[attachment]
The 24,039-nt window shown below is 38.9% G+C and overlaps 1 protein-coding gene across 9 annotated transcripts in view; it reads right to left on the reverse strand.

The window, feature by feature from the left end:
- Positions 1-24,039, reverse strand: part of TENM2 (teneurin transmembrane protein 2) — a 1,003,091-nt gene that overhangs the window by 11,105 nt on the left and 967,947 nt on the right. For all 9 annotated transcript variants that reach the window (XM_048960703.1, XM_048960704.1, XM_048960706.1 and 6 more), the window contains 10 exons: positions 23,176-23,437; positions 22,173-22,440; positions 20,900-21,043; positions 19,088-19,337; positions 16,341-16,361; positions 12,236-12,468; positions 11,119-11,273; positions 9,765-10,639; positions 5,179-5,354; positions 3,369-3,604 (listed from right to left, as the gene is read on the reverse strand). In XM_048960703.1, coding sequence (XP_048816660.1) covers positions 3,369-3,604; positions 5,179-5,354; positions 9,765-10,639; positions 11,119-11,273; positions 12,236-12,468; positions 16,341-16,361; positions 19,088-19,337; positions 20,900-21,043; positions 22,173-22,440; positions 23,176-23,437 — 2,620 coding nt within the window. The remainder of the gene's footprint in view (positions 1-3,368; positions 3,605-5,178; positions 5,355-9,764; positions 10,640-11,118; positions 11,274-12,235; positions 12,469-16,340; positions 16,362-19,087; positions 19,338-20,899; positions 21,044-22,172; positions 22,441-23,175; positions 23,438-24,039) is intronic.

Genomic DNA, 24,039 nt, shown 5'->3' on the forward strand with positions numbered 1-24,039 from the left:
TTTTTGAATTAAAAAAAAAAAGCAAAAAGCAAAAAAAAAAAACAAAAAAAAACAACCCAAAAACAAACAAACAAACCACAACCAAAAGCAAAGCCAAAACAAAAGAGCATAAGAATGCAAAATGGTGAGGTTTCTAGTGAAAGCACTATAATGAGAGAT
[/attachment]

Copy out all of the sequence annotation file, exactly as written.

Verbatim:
The 24,039-nt window shown below is 38.9% G+C and overlaps 1 protein-coding gene across 9 annotated transcripts in view; it reads right to left on the reverse strand.

The window, feature by feature from the left end:
- Positions 1-24,039, reverse strand: part of TENM2 (teneurin transmembrane protein 2) — a 1,003,091-nt gene that overhangs the window by 11,105 nt on the left and 967,947 nt on the right. For all 9 annotated transcript variants that reach the window (XM_048960703.1, XM_048960704.1, XM_048960706.1 and 6 more), the window contains 10 exons: positions 23,176-23,437; positions 22,173-22,440; positions 20,900-21,043; positions 19,088-19,337; positions 16,341-16,361; positions 12,236-12,468; positions 11,119-11,273; positions 9,765-10,639; positions 5,179-5,354; positions 3,369-3,604 (listed from right to left, as the gene is read on the reverse strand). In XM_048960703.1, coding sequence (XP_048816660.1) covers positions 3,369-3,604; positions 5,179-5,354; positions 9,765-10,639; positions 11,119-11,273; positions 12,236-12,468; positions 16,341-16,361; positions 19,088-19,337; positions 20,900-21,043; positions 22,173-22,440; positions 23,176-23,437 — 2,620 coding nt within the window. The remainder of the gene's footprint in view (positions 1-3,368; positions 3,605-5,178; positions 5,355-9,764; positions 10,640-11,118; positions 11,274-12,235; positions 12,469-16,340; positions 16,362-19,087; positions 19,338-20,899; positions 21,044-22,172; positions 22,441-23,175; positions 23,438-24,039) is intronic.

Genomic DNA, 24,039 nt, shown 5'->3' on the forward strand with positions numbered 1-24,039 from the left:
TTTTTGAATTAAAAAAAAAAAGCAAAAAGCAAAAAAAAAAAACAAAAAAAAACAACCCAAAAACAAACAAACAAACCACAACCAAAAGCAAAGCCAAAACAAAAGAGCATAAGAATGCAAAATGGTGAGGTTTCTAGTGAAAGCACTATAATGAGAGAT